Charlie throws himself into reading and spends time at Beekman University pretending to be a student. He also begins remembering childhood events and meets regularly with Dr. Strauss for therapy sessions. In the middle of June, Charlie and Algernon are put on display at the annual psychological association convention in Chicago. His intelligence has surpassed that of both Dr. Strauss and Professor Nemur, and he realizes there is a flaw in their research. This, combined with Nemur’s continual references to Charlie as having been engineered into a human, so upsets Charlie that he releases Algernon, causing chaos. During the distraction, he and Algernon return to New York.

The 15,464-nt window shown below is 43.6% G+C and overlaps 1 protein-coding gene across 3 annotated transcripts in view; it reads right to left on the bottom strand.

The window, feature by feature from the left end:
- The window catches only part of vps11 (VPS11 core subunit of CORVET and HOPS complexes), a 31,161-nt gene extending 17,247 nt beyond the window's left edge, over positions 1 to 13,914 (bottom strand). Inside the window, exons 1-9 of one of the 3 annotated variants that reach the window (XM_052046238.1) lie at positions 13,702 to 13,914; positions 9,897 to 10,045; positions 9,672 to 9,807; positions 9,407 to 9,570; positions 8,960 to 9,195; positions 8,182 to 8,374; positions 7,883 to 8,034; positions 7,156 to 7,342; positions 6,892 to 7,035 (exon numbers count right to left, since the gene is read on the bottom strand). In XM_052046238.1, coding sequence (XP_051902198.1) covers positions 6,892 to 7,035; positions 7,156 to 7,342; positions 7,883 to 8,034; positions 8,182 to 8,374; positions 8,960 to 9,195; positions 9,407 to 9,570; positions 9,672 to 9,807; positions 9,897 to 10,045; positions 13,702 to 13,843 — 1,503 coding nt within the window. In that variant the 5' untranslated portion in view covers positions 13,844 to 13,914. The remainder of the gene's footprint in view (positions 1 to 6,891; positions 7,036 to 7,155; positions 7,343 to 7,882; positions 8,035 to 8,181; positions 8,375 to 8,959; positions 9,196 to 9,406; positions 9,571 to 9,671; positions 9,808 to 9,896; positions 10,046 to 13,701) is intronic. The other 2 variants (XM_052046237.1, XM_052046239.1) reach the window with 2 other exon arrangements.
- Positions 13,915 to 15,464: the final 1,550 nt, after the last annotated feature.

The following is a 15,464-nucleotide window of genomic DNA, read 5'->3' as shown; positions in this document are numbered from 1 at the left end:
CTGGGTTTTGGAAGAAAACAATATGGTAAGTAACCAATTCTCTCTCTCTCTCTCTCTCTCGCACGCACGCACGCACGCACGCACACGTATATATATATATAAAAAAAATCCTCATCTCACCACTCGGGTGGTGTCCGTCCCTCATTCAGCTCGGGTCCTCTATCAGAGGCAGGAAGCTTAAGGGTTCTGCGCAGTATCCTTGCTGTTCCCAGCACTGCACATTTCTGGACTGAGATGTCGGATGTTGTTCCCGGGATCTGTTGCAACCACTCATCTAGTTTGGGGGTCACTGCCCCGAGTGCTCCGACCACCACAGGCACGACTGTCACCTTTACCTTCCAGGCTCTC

Charlie’s disillusionment leads to self-reflection, and his memories lead him to understand his desire to become more intelligent and his struggle to develop a relationship with Alice Kinnian, to whom he is attracted. Both desires stem from his childhood, when his mother denied that Charlie’s intelligence was low and developed schemes to boost it. Once his sister Norma was born, his mother’s efforts shifted toward getting Charlie institutionalized. He works on finding his parents and sister to attempt reconnecting with them.

Charlie befriends a neighbor, Fay, who helps socialize him. They drink and go dancing. During this time, when memories surface, Charlie recognizes a sort of disassociation, as if a switch has been flipped: At such times, he seems either to watch his own behavior through the eyes of a frightened man with the intelligence of a six-year-old or to watch a developmentally disabled and confused young man through the eyes of a thirty-two-year-old genius.